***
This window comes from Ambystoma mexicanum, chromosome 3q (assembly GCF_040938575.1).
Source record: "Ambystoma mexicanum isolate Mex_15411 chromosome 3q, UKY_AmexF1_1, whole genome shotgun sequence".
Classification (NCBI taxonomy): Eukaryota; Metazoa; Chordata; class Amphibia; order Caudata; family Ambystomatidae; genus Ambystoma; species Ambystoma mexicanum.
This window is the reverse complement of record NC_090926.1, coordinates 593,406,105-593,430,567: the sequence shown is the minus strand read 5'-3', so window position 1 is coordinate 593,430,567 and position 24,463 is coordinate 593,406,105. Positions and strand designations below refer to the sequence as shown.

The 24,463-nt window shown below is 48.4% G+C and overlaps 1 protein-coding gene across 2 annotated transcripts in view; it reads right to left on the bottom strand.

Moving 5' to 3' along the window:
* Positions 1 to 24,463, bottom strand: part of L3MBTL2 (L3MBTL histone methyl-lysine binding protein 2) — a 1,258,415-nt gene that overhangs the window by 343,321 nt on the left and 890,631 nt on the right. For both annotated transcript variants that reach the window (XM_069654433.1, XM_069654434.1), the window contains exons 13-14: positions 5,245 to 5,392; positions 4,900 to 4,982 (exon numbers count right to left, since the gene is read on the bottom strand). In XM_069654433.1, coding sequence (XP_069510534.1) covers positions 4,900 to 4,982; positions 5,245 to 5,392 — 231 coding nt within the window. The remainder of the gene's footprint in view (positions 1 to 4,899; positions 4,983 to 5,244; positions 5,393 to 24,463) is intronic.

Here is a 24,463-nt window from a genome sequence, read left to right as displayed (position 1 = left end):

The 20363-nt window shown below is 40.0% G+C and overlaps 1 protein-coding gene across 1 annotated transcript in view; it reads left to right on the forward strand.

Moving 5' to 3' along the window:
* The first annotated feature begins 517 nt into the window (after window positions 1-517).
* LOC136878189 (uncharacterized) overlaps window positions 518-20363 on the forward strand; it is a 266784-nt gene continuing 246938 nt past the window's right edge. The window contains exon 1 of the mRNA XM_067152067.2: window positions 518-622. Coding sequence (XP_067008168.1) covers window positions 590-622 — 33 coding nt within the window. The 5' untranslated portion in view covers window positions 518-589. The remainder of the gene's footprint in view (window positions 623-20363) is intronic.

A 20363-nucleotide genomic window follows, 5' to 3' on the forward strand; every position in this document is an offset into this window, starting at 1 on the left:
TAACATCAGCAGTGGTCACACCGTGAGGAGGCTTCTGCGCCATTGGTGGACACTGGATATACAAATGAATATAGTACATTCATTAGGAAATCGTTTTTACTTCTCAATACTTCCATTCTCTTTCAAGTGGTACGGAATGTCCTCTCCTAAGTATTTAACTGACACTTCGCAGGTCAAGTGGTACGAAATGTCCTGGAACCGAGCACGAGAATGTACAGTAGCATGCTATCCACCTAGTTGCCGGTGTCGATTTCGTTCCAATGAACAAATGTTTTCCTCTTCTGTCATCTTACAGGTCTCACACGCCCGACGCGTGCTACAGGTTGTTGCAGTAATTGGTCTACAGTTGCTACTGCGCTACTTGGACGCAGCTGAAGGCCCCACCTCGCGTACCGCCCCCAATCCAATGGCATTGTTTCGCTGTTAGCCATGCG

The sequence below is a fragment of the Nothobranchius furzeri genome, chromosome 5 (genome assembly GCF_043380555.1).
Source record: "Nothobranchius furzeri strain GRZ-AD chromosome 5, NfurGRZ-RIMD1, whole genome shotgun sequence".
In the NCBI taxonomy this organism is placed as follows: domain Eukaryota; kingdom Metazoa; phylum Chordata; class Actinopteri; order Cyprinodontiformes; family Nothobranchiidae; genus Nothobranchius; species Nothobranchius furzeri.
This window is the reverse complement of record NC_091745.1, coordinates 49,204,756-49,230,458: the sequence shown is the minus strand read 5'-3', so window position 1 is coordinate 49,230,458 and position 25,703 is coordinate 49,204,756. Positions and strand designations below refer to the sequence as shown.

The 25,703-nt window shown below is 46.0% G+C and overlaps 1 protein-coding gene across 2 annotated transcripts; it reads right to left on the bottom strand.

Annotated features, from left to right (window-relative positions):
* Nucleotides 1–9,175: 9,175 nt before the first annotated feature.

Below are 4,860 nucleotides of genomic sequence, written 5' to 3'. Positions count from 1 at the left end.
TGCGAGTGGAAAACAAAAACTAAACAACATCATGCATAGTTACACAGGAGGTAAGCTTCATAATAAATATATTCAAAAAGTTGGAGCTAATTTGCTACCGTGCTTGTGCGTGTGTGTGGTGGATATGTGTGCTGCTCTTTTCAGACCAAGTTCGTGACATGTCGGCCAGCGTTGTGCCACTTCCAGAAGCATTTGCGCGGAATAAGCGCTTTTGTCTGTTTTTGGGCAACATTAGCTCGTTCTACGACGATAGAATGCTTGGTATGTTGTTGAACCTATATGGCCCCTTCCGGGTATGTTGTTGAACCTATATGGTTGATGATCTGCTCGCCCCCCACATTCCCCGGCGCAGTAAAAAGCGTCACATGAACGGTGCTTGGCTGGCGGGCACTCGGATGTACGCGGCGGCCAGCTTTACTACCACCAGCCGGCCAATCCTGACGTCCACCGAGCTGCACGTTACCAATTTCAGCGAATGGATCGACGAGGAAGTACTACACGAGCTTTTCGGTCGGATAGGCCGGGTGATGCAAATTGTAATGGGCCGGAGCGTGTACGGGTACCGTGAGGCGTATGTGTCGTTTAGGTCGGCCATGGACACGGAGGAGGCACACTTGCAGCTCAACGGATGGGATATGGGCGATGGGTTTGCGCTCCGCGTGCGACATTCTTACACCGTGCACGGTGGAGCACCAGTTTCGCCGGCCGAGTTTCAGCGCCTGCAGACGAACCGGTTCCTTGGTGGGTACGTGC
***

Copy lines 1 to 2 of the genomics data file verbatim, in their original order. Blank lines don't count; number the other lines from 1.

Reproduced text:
This window comes from Ambystoma mexicanum, chromosome 3q (assembly GCF_040938575.1).
Source record: "Ambystoma mexicanum isolate Mex_15411 chromosome 3q, UKY_AmexF1_1, whole genome shotgun sequence".